Reputation Economics: Why Who You Know Is Worth More Than What You Have
As the internet has increasingly become more social, the value of individual reputations has risen, and a new currency based on reputation has been created. This means that not only are companies tracking what an individual is tweeting and what sites they spend the most time on, but they're using this knowledge to predict the consumer's future behavior. And a world in which Target knows that a woman is pregnant before she does, or where a person gets a job (or loses one) based on his high school hijinx is a scary one indeed. Joshua Klein's Reputation Economics asks these crucial questions: But what if there were a way to harness the power of these new technologies to empower the individual and entrepreneur? What if it turned out that David was actually better suited to navigate this new realm of reputation than Goliath? And what if he ushered in a new age of business in which reputation, rather than money, was the strongest currency of all? This is all currently happening online already.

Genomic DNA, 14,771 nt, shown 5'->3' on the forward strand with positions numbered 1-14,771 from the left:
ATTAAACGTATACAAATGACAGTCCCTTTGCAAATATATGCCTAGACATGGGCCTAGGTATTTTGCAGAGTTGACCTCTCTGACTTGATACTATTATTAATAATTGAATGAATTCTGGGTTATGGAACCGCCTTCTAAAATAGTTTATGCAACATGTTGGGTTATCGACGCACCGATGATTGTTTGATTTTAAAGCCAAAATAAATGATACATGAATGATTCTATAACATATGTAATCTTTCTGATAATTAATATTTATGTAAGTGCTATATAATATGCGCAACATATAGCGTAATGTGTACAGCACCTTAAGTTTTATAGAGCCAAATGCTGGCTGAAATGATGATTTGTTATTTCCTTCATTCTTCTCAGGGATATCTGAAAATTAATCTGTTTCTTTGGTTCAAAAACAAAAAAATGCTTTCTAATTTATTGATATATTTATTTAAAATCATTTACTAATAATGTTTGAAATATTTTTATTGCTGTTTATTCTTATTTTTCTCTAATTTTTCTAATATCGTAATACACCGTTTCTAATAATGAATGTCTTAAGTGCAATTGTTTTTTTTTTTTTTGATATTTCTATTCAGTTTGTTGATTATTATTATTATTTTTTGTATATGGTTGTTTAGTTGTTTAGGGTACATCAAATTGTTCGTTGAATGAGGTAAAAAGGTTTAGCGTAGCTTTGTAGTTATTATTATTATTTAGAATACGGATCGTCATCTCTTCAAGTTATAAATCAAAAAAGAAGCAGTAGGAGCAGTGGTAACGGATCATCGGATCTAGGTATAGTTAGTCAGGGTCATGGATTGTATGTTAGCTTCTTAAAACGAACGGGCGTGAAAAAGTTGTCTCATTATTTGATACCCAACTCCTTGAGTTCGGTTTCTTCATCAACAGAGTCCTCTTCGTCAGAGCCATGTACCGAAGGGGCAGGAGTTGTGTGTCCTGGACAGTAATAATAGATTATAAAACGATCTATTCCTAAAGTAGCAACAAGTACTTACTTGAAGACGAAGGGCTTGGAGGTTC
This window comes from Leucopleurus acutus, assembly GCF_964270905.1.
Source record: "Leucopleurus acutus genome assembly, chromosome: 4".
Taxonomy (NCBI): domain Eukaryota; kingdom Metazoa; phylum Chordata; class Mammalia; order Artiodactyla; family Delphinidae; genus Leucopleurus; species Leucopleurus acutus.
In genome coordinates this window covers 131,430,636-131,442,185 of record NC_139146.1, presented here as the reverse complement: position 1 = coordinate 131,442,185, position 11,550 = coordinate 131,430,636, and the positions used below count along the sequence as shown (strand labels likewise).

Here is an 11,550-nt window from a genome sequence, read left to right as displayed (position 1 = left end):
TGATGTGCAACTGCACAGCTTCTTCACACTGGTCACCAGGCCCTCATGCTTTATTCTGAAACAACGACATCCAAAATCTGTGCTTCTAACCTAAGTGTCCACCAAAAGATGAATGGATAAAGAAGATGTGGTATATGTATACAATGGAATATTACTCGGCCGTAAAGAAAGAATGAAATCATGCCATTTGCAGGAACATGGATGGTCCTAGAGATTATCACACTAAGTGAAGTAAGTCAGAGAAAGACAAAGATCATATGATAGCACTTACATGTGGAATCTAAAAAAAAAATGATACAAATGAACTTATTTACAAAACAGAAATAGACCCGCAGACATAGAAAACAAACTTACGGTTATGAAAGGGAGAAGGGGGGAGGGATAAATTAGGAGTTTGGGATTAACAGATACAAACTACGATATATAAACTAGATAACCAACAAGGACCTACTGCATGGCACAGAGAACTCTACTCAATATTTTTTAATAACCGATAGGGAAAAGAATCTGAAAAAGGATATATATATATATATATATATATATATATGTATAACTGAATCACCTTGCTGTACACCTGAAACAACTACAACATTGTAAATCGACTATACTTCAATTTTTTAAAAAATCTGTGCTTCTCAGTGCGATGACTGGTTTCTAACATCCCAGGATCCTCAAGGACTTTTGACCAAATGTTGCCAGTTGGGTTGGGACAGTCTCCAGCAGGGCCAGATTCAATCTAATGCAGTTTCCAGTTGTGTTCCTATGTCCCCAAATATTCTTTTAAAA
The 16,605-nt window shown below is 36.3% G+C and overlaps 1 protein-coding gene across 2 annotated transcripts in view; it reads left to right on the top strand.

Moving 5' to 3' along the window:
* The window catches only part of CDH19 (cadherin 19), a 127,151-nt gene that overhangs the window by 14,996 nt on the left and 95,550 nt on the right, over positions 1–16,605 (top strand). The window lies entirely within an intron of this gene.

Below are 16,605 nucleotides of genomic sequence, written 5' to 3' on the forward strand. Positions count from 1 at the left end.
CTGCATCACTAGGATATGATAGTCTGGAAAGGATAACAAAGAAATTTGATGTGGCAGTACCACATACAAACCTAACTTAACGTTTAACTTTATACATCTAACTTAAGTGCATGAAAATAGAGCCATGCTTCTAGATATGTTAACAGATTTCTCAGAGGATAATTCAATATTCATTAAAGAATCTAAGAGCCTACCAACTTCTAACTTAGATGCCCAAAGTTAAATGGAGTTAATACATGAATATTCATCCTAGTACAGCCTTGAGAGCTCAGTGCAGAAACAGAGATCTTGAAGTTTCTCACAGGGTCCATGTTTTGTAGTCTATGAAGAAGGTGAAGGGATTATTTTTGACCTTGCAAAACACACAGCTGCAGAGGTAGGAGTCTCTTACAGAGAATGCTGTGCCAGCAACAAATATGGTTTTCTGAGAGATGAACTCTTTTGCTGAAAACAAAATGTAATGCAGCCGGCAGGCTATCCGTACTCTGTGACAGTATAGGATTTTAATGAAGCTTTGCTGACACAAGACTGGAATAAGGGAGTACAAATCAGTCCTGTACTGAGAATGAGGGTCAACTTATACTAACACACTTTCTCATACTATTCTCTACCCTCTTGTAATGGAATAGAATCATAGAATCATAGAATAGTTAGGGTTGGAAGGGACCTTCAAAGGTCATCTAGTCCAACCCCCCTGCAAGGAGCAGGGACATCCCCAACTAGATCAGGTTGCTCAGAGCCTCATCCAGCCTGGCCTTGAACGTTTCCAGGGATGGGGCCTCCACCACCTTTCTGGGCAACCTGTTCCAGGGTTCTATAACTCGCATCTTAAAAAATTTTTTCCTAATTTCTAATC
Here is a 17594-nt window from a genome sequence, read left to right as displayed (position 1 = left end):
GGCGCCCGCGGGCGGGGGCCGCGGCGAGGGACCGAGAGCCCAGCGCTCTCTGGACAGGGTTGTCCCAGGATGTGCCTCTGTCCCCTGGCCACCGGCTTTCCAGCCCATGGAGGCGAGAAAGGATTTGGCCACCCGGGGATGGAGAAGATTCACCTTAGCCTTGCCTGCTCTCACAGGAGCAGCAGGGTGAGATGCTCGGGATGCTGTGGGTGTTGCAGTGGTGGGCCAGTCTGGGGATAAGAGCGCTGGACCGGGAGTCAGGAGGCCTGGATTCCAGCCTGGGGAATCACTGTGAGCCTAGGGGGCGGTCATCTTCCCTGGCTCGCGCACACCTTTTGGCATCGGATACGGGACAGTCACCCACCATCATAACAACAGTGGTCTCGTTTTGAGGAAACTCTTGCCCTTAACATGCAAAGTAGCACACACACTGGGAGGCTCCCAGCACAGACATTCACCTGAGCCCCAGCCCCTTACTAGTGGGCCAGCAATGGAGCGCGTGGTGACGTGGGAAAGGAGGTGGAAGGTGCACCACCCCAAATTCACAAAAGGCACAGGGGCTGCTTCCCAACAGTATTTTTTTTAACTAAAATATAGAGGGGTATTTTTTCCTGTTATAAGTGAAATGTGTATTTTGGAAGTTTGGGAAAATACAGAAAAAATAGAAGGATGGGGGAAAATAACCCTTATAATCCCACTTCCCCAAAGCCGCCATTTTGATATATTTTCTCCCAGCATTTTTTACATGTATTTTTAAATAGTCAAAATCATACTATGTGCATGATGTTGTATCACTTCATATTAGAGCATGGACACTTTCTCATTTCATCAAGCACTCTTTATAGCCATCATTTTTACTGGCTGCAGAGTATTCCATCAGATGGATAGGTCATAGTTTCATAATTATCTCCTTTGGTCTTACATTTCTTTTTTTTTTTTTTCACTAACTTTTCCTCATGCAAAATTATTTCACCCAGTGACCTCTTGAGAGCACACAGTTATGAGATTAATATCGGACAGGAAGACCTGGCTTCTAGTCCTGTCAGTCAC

Welcome to the age of Reputation Economics:
-Where Avis is currently discounting car rentals based on Twitter followers
-Where Carnival Cruise Lines are offering free upgrades based on a Klout score
-Where Amazon and Microsoft are a short way away from dynamically pricing their goods based on a consumer's reach and reputation online
-Where Klout scores are being used to vet job applications
The value of individual reputation is already radically changing the way business is done.
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